Abbas may well argue that another of his successes has been the security coordination with Israel instigated under Oslo. It is one of the strongest cards Palestinians have to threaten Israel. Abbas has, however, called it “sacred”, arguing, “If we give up security coordination, there will be chaos here. There will be rifles and explosions and armed militants everywhere,”

Beyond this list, it is difficult to point to any other significant successes. On the contrary, Abbas’ setbacks and failures have put the Palestinian cause in the worst position it has been since Israel’s creation in 1948.

Peace process 

The Oslo Accords were meant to deliver a Palestinian state within five years. Twenty-four years and countless negotiations between the Israeli and Palestinian side, mostly led for the Palestinians by Saeb Erekat, later, and there is no Palestinian state

And while 136 member states of the UN recognise Palestine, of the so-called international community, only Sweden has afforded this recognition to the Palestinians. Significantly, neither Israel, nor the US recognise Palestine as a state, arguing recognition should only come at the negotiation table.

The last significant attempt at peace talks, led by US secretary of state John Kerry, ended in complete failure in 2014 and was followed by Israel’s third war on Gaza in which more than 2,000 Palestinians were killed. As he was leaving office, Kerry laid much of the blame for failure of the talks at Israel’s door, singling out its settlement policy led by the “most right-wing” government in its history.

Israeli Prime Minister Benjamin Netanyahu promised the Israeli electorate that there would be no Palestinian state under his watch in 2015. A significant number of his cabinet colleagues are against a state ever materialising and believe in the annexation of significant chunks of the West Bank to Israel.

Abbas remains committed to restarting negotiations with Israel and is now banking on the Trump administration to launch another initiative.

Settlements

In 1993, the number of settlers in the West Bank including East Jerusalem stood at 148,000. By the time Abbas had taken over as president, they had reached 440,000. Under his presidency, the number has risen to almost 600,000.

They live in 127 illegal settlements “recognised” by the interior ministry as “communities” and about 100 illegal “outposts”. In 2005, Israel vacated 16 settlements in Gaza under Ariel Sharon’s unilateral “disengagement” plan.

The ever rising number of settlers and settlements has for many analysts already ended the prospect of a viable Palestinian state emerging.

Relationship between PNA and Hamas

Ever since its creation in 1987 shortly after the start of the first intifada, Hamas has pursued a significantly different approach to the conflict than Abbas’s Fatah party based on the liberation of historic Palestine and the establishment of an Islamic state in the area.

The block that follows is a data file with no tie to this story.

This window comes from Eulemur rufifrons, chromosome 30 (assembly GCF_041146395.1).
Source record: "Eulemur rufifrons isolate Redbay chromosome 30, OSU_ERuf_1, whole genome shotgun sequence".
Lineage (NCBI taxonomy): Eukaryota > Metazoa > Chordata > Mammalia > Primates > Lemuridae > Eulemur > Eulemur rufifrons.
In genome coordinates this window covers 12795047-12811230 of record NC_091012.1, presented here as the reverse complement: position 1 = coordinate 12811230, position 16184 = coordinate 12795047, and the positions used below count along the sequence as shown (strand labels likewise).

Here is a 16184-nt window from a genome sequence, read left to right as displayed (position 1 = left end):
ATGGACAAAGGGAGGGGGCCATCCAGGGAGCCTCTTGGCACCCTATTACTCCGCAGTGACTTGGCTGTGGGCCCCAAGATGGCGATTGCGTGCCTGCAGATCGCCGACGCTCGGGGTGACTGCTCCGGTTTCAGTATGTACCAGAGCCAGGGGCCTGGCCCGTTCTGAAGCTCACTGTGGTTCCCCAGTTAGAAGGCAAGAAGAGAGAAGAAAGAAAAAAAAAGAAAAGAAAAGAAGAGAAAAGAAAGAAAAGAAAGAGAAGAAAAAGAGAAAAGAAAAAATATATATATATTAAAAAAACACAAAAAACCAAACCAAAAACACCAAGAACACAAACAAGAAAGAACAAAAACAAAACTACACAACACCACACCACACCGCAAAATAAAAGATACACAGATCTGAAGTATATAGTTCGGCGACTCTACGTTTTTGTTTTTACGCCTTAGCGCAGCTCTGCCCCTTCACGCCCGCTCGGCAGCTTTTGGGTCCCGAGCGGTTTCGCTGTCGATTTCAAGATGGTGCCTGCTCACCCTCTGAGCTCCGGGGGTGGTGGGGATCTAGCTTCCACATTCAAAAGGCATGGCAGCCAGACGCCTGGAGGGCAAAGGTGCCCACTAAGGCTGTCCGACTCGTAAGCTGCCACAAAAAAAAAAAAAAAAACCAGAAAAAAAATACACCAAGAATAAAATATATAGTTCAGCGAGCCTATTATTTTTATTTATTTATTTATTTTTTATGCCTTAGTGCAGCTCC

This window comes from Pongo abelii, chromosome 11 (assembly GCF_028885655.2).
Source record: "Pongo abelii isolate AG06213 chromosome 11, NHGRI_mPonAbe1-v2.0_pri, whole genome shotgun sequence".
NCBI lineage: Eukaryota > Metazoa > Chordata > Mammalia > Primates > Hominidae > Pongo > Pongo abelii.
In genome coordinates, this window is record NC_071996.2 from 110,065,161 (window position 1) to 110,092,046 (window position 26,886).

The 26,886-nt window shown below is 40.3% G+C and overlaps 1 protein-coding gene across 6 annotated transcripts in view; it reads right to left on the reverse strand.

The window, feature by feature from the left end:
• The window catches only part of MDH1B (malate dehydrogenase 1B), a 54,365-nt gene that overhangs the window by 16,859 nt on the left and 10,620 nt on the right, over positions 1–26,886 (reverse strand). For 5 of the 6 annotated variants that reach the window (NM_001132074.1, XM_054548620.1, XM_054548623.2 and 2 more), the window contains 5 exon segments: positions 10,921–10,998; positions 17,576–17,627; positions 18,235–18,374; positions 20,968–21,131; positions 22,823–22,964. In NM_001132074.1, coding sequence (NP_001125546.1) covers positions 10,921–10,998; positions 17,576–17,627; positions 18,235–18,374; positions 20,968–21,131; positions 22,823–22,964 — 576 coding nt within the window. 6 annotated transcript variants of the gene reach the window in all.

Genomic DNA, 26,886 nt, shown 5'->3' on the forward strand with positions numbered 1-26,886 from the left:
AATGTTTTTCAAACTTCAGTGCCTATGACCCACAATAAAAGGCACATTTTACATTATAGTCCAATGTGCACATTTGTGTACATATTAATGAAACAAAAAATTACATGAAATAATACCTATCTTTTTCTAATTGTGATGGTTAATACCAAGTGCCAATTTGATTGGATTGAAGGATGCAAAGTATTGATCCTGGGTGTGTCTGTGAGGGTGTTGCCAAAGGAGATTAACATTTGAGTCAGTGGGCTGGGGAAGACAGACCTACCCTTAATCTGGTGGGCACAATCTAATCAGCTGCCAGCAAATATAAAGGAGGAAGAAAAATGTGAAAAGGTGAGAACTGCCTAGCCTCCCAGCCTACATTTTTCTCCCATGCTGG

Left with no hope of a just solution that brings them freedom, the Palestinian people will rise again

In 2006, it decided to combine its military strategy with participation in the Palestinian Legislative Council (PLC) elections which it won handsomely. Abbas accepted the results and asked Ismael Haniyeh to form a government, which was then boycotted by the international community.

Following a bloody confrontation between Fatah and Hamas in Gaza in 2006, Israel imposed a siege on Gaza which continues to this day. The Egyptian border crossing at Rafah has effectively been closed since January 2015.

Despite many attempts at reconciliation between the two factions, the division between Hamas and Fatah remains deep. Hamas rules Gaza and Fatah rules the West Bank. The two million Palestinians of the Gaza Strip have paid a heavy price for this division.

Price paid by Palestinians in Gaza increases – again

Frustrated by a lack of progress in ending the division, but perhaps playing to the Israeli and American gallery under US President Trump, Abbas has recently undertaken several steps to pressure Hamas which may result in the formal separation of Gaza from the West Bank.

In recent weeks, he slashed the salaries paid to 60,000 civil servants in Gaza and informed Israel that the PNA would no longer pay for the electricity it supplies to Gaza which has reduced the supply to the strip to a couple of hours a day.

This hits not only ordinary Palestinians hard, it also hurts vital services such as hospitals and sewage treatment works. The PNA has also reportedly cut its funding to the medical sector depriving it of badly needed equipment and medicines.


Young Palestinians in Rafah burn Abbas’ portrait during a protest against the Israeli blockade of of Gaza in April 2017 (AFP)

However, reports that the PNA has been blocking the treatment of Palestinians in Gaza outside the strip have truly angered Palestinians everywhere.